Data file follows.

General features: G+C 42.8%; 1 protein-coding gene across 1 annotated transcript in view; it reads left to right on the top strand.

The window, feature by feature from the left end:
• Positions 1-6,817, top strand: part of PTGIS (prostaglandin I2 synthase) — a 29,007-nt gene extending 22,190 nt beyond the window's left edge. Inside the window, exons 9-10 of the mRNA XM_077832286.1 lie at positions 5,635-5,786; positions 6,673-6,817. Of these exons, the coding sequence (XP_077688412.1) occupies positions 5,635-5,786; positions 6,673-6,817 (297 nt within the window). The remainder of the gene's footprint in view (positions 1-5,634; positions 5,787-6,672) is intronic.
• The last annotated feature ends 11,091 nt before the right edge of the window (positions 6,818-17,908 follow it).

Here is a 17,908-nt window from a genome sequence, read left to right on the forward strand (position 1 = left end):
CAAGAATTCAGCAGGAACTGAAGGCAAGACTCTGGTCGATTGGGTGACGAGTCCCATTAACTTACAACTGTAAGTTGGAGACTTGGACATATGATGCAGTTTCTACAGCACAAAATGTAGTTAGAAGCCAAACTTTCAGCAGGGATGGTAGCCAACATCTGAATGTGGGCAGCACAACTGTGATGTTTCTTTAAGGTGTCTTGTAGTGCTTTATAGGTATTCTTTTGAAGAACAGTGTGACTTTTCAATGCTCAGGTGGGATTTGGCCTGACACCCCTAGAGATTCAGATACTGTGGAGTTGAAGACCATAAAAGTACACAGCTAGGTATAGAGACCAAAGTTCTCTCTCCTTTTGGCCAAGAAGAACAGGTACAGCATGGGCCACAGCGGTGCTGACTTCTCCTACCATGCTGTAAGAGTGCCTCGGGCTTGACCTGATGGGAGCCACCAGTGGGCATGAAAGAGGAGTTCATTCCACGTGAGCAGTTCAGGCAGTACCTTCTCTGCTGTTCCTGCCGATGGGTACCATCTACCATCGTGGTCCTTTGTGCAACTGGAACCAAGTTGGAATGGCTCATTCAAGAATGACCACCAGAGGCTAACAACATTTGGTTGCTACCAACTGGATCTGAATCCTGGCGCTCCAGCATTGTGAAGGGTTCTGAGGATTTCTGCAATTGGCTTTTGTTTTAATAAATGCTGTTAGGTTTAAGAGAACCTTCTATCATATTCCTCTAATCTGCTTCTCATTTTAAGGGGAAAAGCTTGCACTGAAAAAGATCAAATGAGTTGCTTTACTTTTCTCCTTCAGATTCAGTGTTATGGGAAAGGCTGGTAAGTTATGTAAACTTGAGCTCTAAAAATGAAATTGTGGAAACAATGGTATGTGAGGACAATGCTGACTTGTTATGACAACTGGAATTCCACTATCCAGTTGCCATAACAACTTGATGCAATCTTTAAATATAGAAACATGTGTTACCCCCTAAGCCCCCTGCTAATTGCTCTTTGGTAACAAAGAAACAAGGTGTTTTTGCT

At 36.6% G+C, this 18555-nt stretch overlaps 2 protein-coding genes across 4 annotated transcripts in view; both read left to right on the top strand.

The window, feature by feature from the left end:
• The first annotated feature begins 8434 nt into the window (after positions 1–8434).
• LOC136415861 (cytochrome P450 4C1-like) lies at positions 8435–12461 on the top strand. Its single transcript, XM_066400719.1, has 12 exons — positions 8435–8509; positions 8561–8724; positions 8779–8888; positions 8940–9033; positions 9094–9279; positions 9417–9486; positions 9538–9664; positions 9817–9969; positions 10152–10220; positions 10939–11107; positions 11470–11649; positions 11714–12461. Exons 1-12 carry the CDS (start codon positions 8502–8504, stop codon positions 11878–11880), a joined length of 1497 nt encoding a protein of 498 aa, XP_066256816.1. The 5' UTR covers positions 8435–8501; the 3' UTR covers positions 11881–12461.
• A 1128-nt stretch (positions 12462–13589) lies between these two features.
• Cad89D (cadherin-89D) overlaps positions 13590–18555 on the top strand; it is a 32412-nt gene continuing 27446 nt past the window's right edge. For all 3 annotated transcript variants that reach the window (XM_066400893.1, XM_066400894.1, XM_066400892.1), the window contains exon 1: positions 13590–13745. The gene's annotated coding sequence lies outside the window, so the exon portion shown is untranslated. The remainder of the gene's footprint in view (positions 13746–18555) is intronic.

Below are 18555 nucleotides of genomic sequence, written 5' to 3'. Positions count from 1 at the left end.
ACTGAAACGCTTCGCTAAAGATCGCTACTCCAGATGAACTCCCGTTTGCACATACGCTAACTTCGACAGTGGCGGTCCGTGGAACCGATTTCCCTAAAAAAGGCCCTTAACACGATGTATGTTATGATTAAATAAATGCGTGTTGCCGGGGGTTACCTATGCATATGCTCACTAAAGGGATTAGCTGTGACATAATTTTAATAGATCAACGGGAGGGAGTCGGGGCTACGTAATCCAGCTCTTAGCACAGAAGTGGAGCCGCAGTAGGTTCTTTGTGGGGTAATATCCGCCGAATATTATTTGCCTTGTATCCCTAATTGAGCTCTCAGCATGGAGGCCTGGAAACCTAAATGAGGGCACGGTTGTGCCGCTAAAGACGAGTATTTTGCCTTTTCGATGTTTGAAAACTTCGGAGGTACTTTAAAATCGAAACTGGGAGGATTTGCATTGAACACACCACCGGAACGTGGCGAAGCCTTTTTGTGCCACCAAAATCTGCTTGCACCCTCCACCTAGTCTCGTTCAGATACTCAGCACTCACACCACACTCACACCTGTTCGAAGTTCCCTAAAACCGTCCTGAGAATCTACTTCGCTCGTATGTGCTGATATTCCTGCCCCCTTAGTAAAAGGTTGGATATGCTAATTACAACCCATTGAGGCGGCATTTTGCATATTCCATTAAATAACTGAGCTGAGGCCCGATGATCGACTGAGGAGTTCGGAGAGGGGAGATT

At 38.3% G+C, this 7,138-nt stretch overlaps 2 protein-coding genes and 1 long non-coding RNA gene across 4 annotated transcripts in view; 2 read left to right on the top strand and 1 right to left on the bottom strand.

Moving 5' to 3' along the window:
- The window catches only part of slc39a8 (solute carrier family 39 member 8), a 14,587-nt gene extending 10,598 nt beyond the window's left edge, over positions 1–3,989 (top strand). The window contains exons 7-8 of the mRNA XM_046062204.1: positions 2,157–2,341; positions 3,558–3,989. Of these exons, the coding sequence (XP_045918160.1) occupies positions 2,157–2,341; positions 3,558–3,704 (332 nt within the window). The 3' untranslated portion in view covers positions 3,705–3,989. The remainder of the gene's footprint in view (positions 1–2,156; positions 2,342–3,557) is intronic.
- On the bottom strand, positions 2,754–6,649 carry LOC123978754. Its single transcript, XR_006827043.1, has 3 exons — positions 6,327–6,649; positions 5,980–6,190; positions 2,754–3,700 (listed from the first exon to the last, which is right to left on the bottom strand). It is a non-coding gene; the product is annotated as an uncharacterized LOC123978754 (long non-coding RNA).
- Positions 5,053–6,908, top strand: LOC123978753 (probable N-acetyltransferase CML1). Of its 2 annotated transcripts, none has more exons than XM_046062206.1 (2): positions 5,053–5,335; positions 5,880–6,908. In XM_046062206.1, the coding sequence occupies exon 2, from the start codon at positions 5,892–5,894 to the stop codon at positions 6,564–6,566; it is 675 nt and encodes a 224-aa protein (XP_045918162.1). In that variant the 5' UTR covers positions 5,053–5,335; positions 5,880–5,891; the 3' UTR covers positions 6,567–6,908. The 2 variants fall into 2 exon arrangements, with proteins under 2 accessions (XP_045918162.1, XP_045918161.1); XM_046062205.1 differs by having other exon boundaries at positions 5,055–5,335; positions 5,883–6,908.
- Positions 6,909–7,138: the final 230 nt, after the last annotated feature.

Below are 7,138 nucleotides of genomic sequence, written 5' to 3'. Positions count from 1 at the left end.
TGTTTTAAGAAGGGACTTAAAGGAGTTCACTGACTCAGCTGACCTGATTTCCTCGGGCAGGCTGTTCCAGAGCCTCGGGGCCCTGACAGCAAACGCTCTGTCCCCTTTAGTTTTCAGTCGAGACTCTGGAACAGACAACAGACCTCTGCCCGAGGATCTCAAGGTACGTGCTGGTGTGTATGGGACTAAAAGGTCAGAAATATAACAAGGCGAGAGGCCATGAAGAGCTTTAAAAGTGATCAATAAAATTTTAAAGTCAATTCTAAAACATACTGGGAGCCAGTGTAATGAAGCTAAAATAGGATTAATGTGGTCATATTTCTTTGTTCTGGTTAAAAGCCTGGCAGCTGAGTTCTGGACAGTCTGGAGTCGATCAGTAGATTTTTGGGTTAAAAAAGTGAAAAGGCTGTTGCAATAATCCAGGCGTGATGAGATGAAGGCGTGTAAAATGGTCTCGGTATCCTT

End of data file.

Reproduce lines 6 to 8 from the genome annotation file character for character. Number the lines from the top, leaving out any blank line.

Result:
CAAGAATTCAGCAGGAACTGAAGGCAAGACTCTGGTCGATTGGGTGACGAGTCCCATTAACTTACAACTGTAAGTTGGAGACTTGGACATATGATGCAGTTTCTACAGCACAAAATGTAGTTAGAAGCCAAACTTTCAGCAGGGATGGTAGCCAACATCTGAATGTGGGCAGCACAACTGTGATGTTTCTTTAAGGTGTCTTGTAGTGCTTTATAGGTATTCTTTTGAAGAACAGTGTGACTTTTCAATGCTCAGGTGGGATTTGGCCTGACACCCCTAGAGATTCAGATACTGTGGAGTTGAAGACCATAAAAGTACACAGCTAGGTATAGAGACCAAAGTTCTCTCTCCTTTTGGCCAAGAAGAACAGGTACAGCATGGGCCACAGCGGTGCTGACTTCTCCTACCATGCTGTAAGAGTGCCTCGGGCTTGACCTGATGGGAGCCACCAGTGGGCATGAAAGAGGAGTTCATTCCACGTGAGCAGTTCAGGCAGTACCTTCTCTGCTGTTCCTGCCGATGGGTACCATCTACCATCGTGGTCCTTTGTGCAACTGGAACCAAGTTGGAATGGCTCATTCAAGAATGACCACCAGAGGCTAACAACATTTGGTTGCTACCAACTGGATCTGAATCCTGGCGCTCCAGCATTGTGAAGGGTTCTGAGGATTTCTGCAATTGGCTTTTGTTTTAATAAATGCTGTTAGGTTTAAGAGAACCTTCTATCATATTCCTCTAATCTGCTTCTCATTTTAAGGGGAAAAGCTTGCACTGAAAAAGATCAAATGAGTTGCTTTACTTTTCTCCTTCAGATTCAGTGTTATGGGAAAGGCTGGTAAGTTATGTAAACTTGAGCTCTAAAAATGAAATTGTGGAAACAATGGTATGTGAGGACAATGCTGACTTGTTATGACAACTGGAATTCCACTATCCAGTTGCCATAACAACTTGATGCAATCTTTAAATATAGAAACATGTGTTACCCCCTAAGCCCCCTGCTAATTGCTCTTTGGTAACAAAGAAACAAGGTGTTTTTGCT

At 36.6% G+C, this 18555-nt stretch overlaps 2 protein-coding genes across 4 annotated transcripts in view; both read left to right on the top strand.

The window, feature by feature from the left end: